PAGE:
Is my tapestry ruined?
April 6, 2006 12:54 PM   Subscribe

I purchased a brightly-colored, embroidered tapestry from the Grand Bazaar in Istanbul. It is certainly not an antique, but it is hand-made, delicate and somewhat old. My well-intentioned (but perhaps lacking in common sense) roomate threw it into the washing machine and, needless to say, the colors ran. Is there any way I can restore the tapestry to its former state or at least to some approximation of such? Would a dry cleaner be able to help?
posted by anonymous78 to Grab Bag (4 answers total) 1 user marked this as a favorite
I doubt that a dry cleaner would help, since it was water that made the colors run (dry cleaning solvent has very different properties from water). I've had similar problems in the past and was able to get a partial fix by careful additional washing in water to remove the excess dye that ran. I've never gotten complete restoration, however.

Often the dye that ran is less firmly attached to the fiber than the dye that stayed put (most dyeing processes involve treating the fiber so it will react chemically with the dye, but there is usually excess dye around and it's the excess unreacted dye that runs). So the dye that ran will probably run again, hopefully right out of the fabric. Try washing it carefully, escalating the hostilities as necessary: start with cold water without soap, then warm water no soap, then cold water plus mild soap, etc. By "wash" I mean put it in a large basin with lots of water and swish gently. You need to have a large enough volume of water that the dye gets well diluted.

Of course, if the fabric is white you're hosed - tiny traces of dye will remain and be glaringly visible. But if it's dark colored you might be able to get out enough of the run to be unnoticeable.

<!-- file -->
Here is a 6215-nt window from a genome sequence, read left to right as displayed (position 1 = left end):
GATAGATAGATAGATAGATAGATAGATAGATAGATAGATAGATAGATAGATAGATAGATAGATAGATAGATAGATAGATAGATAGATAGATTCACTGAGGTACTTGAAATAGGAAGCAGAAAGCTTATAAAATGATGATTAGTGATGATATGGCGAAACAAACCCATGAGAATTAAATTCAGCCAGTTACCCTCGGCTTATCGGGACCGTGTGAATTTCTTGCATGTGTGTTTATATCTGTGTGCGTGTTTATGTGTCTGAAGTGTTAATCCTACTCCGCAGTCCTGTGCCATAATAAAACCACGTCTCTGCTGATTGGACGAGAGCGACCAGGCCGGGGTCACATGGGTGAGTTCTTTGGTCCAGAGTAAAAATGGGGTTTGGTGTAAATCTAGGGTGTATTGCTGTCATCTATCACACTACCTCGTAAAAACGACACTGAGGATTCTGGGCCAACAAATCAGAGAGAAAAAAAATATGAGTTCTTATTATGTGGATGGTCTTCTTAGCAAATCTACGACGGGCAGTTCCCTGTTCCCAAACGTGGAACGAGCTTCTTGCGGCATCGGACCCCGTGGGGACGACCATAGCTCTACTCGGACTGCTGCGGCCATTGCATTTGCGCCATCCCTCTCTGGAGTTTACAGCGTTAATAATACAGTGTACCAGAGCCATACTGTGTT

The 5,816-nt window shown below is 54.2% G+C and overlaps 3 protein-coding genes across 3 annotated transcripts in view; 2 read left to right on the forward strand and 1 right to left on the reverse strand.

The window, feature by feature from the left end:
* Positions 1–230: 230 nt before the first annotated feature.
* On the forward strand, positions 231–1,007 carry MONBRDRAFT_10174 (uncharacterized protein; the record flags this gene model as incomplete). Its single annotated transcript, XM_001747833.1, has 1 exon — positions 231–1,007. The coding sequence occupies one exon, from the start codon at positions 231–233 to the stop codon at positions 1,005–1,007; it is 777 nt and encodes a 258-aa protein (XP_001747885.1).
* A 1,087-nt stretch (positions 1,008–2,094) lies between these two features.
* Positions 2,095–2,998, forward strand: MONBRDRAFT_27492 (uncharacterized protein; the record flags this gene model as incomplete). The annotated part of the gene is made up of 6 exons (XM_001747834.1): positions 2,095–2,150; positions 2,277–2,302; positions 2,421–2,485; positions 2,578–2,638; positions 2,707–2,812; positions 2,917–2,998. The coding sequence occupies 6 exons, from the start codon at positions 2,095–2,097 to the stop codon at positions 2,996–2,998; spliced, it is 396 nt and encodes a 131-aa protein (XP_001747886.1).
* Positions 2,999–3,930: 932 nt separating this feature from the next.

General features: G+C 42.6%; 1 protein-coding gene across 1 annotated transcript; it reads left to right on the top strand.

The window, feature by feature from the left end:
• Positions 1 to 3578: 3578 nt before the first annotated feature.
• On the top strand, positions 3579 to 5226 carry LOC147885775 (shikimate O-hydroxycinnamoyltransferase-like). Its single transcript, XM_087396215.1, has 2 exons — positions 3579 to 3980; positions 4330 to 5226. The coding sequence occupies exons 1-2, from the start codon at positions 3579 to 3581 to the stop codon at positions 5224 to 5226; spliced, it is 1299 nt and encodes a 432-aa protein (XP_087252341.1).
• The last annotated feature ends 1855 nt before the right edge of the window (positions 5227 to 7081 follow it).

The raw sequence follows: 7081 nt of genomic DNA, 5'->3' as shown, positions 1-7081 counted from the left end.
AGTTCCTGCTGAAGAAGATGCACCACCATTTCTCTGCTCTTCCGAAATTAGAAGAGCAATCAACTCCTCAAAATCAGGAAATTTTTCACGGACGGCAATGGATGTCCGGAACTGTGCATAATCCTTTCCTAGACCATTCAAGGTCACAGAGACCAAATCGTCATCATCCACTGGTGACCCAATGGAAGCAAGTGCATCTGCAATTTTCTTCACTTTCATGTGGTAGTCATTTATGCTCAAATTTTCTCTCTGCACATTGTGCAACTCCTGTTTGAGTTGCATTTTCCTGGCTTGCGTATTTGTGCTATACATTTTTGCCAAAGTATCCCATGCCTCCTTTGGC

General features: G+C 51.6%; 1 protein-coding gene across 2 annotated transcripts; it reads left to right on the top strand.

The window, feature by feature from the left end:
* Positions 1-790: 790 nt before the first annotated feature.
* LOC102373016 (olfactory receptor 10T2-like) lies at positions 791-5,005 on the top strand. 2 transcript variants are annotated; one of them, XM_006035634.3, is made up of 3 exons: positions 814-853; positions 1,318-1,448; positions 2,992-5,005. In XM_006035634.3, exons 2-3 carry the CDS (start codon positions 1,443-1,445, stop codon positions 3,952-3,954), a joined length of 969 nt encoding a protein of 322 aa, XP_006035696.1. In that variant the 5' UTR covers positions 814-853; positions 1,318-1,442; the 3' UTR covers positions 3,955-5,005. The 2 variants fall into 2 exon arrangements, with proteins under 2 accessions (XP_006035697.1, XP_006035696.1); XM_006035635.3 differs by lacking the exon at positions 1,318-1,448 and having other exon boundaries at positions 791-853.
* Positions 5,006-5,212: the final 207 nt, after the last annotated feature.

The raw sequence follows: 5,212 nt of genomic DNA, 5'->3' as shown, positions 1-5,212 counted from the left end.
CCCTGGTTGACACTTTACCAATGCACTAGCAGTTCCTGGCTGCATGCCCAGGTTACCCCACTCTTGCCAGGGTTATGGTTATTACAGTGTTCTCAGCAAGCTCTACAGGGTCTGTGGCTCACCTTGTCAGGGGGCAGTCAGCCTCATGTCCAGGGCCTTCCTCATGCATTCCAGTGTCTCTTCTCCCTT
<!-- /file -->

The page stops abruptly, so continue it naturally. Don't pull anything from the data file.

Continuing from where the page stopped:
If the soaps you have around the house don't work and you're determined to keep at it, there are some dye removers that might help. Synthrapol worked pretty well the one time I used it, and there's a hand cleaner called ReDuRan that I've never tried but I've heard it's quite effective. This stuff sounds like it might take more that just the "ran" dye out of your fabric, though. Good luck!
posted by Quietgal at 1:33 PM on April 6, 2006

Sounds like you have a central Asian Suzani... the amount of running colors would depend on whether you bought a new one or an older one, and what kind of dye was used.

Amybe these folks could tell you more.
posted by zaelic at 2:41 PM on April 6, 2006

You could try googling for "antique quilt cleaning" or "historical textiles restoration" or "costume collection preservation" or similar keyword combos. People who handle delicate fabrics for a living (or as a serious collector) face similar problems and should be able to help you out.

If you can't find recommendations on-line, you'll at least get some phone numbers to call. Stick to collectors' clubs and smaller museums and you'll probably reach one of those wonderfully obsessed enthusiast who will smother you with suggestions.

On preview: zaelic's excellent suggestion opens up a whole new venue of exploration -- Turkish cultural & historical foundations, etc.
posted by vetiver at 4:10 PM on April 6, 2006

this might work.

I have no personal experience with it, but remember reading about it somewhere or another.
posted by I Love Tacos at 8:34 PM on April 6, 2006

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